Leader of Triangle terror cell, associate sentenced to prison
Posted August 24, 2012
NEW BERN, N.C. — More than three years after their arrests, the Johnston County leader of a local terrorist cell and one of the cell members were sentenced Friday to federal prison for plotting to wage jihad on targets they saw as enemies of Islam.
Daniel Patrick Boyd, who pleaded guilty about 18 months ago to conspiring to provide material support to terrorists and conspiring to murder, kidnap, maim and injure persons abroad. Since then, he has cooperated with the government to convict his followers, received an 18-year sentence.
Anes Subasic, who was the last member of the group convicted when a jury found him guilty in June of the same charges, was sentenced to 30 years in prison.
They were among eight men who federal investigators say raised money, stockpiled weapons and trained in preparation for jihadist attacks against American military and foreign targets. Seven of them were arrested in July 2009.
The eighth member of the group, Jude Kenan Mohammad, has never been arrested. Authorities said they believe he is in Pakistan, although some people have suggested he is dead.
Boyd was apologetic upon hearing his sentence, which also included a $3,000 fine, in the federal courtroom in New Bern.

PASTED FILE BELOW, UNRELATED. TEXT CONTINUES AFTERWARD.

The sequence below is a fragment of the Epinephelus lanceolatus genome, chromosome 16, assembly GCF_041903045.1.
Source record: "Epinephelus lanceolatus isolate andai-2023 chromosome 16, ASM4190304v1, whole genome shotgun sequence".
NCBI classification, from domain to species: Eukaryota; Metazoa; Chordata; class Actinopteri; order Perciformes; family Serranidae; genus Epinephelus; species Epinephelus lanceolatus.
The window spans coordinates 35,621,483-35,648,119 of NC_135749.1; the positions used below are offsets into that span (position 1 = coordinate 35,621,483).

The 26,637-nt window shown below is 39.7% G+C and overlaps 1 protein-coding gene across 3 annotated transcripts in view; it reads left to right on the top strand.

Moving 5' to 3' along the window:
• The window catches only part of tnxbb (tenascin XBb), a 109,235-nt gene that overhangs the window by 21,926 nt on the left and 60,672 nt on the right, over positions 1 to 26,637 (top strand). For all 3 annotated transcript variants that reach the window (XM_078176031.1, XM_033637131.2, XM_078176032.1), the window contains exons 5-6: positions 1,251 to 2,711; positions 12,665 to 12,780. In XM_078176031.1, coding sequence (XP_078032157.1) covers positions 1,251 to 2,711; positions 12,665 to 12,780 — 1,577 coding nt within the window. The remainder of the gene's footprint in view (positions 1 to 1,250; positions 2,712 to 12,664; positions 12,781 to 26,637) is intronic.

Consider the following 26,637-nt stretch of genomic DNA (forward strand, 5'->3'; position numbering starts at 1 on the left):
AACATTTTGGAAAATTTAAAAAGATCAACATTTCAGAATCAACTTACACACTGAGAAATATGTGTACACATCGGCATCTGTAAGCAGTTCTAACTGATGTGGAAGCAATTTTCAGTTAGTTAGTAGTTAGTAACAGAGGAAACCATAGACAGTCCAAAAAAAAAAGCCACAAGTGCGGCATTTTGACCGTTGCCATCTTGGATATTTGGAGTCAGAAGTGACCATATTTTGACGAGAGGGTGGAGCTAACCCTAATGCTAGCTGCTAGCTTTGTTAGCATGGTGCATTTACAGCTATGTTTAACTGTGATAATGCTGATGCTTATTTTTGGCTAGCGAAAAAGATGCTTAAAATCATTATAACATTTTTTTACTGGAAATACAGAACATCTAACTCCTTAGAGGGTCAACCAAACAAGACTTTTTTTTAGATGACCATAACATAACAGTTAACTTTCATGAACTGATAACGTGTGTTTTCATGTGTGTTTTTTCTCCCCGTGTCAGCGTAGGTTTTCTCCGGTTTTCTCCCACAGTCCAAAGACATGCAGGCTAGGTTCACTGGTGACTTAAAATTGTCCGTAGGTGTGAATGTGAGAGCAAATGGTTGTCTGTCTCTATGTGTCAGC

"That was not me. That was something I allowed myself to become. Please, everyone, as best you can, forgive me," he said.
The 42-year-old said he grew up in a home where his father often criticized the U.S., and he said the stress from family and health issues later allowed him to fall into extremism.
"That very American spirit inside of me pushed me to do what is correct," he said of his cooperation with prosecutors. "There is never a wrong time to do the right thing."
Subasic, 36, of Holly Springs, took the opposite tack, erupting in the courtroom when his sentence was announced.
The Bosnian native represented himself in the case, presented 200 pages of objections during a four-hour hearing and screamed at Senior U.S. District Judge Louise Flanagan and federal prosecutors.
"I'm not guilty. I'm not a terrorist. I'm not Muslim. I can't repent for something I didn't do," he said, arguing that he was convicted by witnesses who lied and flimsy government evidence.
"I have nothing to do with it. This is stupid and retarded," he said.
When prosecutors suggested a life sentence for Subasic, he yelled, "How about two life sentences?"
Flanagan called Subasic a "bully" with a "grandiose sense of self-importance." In addition to his prison sentence, she fined him $1,000 and ordered him to undergo a mental health evaluation while behind bars.
Last September, Subasic also was found guilty of two counts of unlawful procurement of citizenship.
Boyd's two sons, Dylan and Zakariya, pleaded guilty last summer and were sentenced to eight and nine years in prison, respectively.
Hysen Sherifi, Mohammad Omar Aly Hassan and Ziyad Yaghi were convicted in a trial last fall. Sherifi, whose charges included plotting an attack on the Marine base in Quantico, Va., received a 45-year prison sentence, while Yaghi was sentenced to more than 31 years in prison and Hassan received a 15-year sentence.